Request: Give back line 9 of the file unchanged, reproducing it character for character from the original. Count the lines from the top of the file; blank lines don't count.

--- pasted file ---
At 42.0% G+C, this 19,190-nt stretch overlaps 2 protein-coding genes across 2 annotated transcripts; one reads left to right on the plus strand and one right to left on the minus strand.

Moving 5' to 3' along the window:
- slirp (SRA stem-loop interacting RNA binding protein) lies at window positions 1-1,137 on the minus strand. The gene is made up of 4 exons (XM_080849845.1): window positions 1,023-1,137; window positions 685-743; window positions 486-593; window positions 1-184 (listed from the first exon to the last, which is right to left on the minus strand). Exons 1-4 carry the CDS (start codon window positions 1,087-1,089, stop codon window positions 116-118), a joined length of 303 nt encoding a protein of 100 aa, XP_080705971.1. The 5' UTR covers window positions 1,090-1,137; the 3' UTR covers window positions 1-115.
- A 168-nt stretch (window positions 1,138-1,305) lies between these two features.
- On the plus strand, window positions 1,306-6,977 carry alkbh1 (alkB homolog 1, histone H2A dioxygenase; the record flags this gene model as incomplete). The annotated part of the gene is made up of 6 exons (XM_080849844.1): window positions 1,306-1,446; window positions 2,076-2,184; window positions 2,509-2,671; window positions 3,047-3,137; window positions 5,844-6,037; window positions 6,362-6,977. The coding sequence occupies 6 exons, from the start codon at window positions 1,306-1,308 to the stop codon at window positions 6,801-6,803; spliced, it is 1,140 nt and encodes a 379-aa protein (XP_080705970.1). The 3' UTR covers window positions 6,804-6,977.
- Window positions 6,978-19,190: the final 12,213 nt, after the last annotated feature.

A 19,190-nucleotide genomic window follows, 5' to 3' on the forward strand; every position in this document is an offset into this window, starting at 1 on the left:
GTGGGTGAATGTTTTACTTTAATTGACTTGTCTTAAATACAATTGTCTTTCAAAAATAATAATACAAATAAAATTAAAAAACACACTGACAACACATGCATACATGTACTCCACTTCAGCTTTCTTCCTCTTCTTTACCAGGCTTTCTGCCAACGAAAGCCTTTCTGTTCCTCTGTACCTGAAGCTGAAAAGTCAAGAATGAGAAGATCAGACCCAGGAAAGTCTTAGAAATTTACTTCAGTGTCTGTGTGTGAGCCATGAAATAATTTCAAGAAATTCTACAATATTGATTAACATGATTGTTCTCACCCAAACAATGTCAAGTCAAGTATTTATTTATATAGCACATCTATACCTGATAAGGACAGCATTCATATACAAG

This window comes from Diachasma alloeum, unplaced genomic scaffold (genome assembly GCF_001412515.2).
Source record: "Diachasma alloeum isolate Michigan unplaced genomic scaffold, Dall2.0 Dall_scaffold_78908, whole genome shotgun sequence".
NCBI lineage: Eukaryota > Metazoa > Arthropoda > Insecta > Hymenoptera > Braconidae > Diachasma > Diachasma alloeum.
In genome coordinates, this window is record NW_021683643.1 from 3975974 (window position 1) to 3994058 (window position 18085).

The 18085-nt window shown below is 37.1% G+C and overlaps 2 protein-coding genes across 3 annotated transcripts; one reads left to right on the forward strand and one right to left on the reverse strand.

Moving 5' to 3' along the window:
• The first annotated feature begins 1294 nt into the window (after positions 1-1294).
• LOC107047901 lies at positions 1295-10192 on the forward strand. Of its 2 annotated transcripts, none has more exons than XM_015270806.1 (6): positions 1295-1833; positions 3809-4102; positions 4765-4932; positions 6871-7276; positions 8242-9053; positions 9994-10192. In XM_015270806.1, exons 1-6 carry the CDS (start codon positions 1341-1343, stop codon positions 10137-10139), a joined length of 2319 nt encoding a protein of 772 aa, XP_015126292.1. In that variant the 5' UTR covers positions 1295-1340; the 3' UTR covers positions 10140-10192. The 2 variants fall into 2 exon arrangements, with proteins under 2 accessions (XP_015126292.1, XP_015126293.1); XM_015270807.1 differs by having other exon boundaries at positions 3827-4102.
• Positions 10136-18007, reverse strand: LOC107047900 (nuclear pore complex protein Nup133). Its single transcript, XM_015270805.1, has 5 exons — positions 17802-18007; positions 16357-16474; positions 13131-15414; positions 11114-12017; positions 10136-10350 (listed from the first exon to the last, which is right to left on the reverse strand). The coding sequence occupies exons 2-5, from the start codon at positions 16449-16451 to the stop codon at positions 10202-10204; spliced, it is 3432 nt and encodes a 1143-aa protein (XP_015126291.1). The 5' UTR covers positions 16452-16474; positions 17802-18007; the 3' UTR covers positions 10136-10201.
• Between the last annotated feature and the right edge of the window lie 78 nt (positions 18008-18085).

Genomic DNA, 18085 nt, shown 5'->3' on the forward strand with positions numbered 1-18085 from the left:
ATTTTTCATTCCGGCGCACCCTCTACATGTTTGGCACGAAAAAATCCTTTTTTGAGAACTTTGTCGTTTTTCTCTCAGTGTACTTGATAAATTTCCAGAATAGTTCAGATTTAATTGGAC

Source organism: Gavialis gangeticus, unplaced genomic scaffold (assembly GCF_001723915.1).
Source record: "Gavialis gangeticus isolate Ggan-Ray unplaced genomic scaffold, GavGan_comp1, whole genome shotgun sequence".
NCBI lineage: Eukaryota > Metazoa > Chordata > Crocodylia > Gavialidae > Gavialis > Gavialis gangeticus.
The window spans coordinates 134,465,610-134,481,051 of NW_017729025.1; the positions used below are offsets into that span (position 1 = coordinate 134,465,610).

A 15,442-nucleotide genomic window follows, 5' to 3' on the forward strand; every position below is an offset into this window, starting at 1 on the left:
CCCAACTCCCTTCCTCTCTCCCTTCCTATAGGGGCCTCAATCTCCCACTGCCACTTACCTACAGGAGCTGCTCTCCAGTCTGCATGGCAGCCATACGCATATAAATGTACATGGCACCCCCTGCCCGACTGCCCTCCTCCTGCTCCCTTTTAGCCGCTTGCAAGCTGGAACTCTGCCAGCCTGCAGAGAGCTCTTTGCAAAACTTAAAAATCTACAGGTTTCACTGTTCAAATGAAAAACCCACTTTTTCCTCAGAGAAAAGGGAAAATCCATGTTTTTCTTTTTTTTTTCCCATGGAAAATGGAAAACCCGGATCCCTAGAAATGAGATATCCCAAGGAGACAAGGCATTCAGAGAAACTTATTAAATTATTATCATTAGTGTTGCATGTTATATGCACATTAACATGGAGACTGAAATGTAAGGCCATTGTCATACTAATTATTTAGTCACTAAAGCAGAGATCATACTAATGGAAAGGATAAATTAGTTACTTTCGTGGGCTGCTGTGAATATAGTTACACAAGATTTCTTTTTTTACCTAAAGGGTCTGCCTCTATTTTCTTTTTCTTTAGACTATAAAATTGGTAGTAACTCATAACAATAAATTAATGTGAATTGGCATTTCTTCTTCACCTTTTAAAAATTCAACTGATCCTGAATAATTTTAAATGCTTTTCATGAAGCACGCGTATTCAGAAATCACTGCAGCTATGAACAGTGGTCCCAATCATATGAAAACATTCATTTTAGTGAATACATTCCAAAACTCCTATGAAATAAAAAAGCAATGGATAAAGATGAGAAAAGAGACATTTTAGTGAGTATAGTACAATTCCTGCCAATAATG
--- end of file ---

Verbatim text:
This window comes from Diachasma alloeum, unplaced genomic scaffold (genome assembly GCF_001412515.2).